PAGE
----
Less than a hundred yards from the entrance to the mansion Lone Oak Pike intersected with Hardwick. If Lone Oak had crossed Hardwick, the road would have run right up to the front door of a hovel propped up on stacks of flat stone pilings. The discolored paint on the asbestos tiled walls was streaked with mildew, broken windows were taped over with plastic, and a set of tire tracks cut through the yard that led from where Lone Oak ended—a phenomenon made more uncanny by the driveway a good ten feet to the right of the house—and stopped in front of a crumbling front porch.
“How come this shack is so close to the Hardwick mansion?” I asked.
“Hardwick’s hired help lives there,” he said.
This shanty was the model for all bankrupt souls expelled from the Heavenly City.
“A half mile down Hardwick there’s a fire station,” Aaron continued while guiding us onto Lone Oak. “Long ride for one delivery, but it pays off. You smile, they tip.”
Lone Oak was a long stretch of road with three streets, Shackleford, Battlefield, and Cathedral Court, connecting to it. Crest Point was the last street on the route, a long steep grade ending back onto Shackleford. After the Hardwick mansion, all the other houses did not cause my head to turn or inspire fantasies of untouchable residents, given to rare sightings. From the exteriors, the homes were inviting shelters; the neighborhood itself seemed poised to welcome me.
I watched Aaron toss the papers into the customer’s driveways as we rode and the peculiar names of the streets created whimsical images: Oriole, a red‑winged blackbird singing its claim on the long block; Hardwick Road, reclusive millionaires floating in clouds of glory; Lone Oak, a single oak tree in a huge field; Shackleford, miles of linked chains; Battlefield, land concealing a sea of blood just below the surface; Cathedral Court, one of God’s earthly abodes should he get caught after dark; Crest Point, a long paved descent into an immense dream, a dream inviting me to enter.
“Customer pays fifty‑five cents a week for either paper by itself,” Aaron said. We parked our bikes back under the large hickory tree where we had met. “If a customer takes morning and evening, it’s a dollar ten. They take one and a Sunday, it’s seventy‑five cents. All three, it is a dollar twenty‑five. You collect from the customers each week. Every Saturday between ten and twelve you meet the route manager in front of Polk Elementary and pay for your papers. I averaged twenty‑five dollars a week above the cost of the papers. Expand your customer base, you can do better.”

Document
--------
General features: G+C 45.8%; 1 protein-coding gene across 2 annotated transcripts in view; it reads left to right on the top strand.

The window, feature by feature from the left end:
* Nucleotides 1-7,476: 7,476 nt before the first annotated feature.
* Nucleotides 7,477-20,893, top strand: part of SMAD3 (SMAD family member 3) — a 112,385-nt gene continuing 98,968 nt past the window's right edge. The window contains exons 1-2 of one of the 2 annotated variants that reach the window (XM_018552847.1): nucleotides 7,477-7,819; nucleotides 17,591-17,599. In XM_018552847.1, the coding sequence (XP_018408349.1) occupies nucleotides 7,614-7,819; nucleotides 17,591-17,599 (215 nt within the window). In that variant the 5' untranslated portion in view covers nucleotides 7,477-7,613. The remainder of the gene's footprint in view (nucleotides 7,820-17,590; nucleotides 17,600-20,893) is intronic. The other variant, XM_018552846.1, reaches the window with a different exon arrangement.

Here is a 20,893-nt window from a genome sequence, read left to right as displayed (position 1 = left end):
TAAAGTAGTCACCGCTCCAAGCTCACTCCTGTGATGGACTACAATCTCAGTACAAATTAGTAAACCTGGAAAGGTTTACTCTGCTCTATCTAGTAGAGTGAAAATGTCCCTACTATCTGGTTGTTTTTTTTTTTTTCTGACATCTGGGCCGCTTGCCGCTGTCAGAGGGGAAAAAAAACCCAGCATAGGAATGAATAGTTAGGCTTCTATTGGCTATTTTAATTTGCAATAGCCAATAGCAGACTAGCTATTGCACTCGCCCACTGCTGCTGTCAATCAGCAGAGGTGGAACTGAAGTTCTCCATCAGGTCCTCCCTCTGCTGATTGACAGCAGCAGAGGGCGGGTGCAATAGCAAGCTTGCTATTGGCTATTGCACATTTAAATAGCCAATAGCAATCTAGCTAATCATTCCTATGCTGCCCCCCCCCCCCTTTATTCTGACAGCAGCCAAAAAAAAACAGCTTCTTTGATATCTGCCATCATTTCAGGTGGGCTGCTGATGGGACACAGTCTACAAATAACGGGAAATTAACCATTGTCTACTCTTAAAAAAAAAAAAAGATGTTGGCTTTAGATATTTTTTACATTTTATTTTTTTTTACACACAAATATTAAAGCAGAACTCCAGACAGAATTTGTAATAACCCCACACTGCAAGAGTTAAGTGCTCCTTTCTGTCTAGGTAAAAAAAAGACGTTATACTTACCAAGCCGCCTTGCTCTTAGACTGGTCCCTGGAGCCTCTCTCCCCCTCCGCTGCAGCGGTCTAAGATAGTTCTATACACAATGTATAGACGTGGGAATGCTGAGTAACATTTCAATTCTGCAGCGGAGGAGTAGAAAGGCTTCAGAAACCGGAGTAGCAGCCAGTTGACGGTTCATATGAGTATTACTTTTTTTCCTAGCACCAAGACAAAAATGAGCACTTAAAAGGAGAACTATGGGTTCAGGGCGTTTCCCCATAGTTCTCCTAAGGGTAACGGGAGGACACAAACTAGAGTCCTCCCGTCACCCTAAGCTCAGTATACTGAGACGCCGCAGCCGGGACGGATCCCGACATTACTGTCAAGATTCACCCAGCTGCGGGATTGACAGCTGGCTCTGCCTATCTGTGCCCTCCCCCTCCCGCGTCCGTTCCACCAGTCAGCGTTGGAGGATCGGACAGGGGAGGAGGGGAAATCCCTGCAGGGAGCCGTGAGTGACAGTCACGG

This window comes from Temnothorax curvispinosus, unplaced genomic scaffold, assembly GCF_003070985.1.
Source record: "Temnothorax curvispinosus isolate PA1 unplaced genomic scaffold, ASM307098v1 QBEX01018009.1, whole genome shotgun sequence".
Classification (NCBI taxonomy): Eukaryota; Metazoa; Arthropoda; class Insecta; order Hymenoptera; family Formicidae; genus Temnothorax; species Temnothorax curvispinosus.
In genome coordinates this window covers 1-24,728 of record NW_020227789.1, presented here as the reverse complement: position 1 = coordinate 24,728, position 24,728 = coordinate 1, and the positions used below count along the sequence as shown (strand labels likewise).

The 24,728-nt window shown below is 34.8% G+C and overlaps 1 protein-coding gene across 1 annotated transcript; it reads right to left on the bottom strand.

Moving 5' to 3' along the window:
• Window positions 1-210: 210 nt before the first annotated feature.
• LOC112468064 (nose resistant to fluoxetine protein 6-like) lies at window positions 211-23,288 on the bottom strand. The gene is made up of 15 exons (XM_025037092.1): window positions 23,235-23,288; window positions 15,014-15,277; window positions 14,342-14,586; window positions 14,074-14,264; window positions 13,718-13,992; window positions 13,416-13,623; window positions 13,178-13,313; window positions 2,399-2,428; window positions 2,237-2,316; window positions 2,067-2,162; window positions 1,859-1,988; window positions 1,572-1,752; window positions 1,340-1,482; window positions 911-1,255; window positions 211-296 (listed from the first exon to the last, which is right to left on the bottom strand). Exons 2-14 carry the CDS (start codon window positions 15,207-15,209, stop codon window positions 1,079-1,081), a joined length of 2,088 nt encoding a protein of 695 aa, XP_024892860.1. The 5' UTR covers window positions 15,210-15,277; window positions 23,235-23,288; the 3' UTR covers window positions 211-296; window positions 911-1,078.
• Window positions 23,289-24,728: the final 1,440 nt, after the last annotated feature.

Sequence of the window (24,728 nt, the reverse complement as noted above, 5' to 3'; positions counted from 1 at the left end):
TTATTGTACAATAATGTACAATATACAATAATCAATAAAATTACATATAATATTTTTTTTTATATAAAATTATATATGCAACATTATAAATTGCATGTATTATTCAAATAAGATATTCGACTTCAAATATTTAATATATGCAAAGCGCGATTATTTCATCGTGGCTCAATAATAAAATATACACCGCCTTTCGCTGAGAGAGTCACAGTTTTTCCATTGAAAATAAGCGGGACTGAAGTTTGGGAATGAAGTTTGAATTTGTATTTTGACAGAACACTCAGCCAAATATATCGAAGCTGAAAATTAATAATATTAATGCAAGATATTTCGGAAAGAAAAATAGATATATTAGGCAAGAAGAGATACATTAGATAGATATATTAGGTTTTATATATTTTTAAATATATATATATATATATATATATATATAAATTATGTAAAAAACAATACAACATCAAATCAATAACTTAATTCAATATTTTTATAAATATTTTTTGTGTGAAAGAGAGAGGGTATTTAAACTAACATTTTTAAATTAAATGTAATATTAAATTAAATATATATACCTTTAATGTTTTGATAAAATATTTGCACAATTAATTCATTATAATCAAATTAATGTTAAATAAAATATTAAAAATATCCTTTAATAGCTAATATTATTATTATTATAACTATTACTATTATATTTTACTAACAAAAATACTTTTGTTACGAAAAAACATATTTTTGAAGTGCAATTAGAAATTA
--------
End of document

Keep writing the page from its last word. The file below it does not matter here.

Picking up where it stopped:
His eyes began a critical examination of my Schwinn bike leaning against the hickory tree with the biggest wire basket I could find attached to the front handlebars.
“Looks like you got a good bike,” he said, and I took his comment as a positive appraisal of my staying power. He crossed his arms and put a hand over the bottom half of his face locking his head in place, then cut his eyes at me for a final sizing up.
“Man shall not live on bread alone, but by every word that proceeds from the newspaper,” he said through spread fingers. Religion and journalism had been joined. A new faith brewed. He released his chin and his head jerked from side to side.
“You’ll throw papers with me all week, then I’ll take you collecting and you’ll meet the customers,” he said. “I think they’ll like you.”
I swung my bike around in the direction of home pleased that bike and boy received such encouraging words from a professional. The master had accepted the disciple. He pulled the last newspaper out of his basket and offered it to me like it was a sacred gift.
“Take the Sentinel. A lot’s happened today anno domini, nineteen sixty-three.”
I threw the paper into my basket and rode away believing there was nothing I couldn’t do and nothing would be denied me.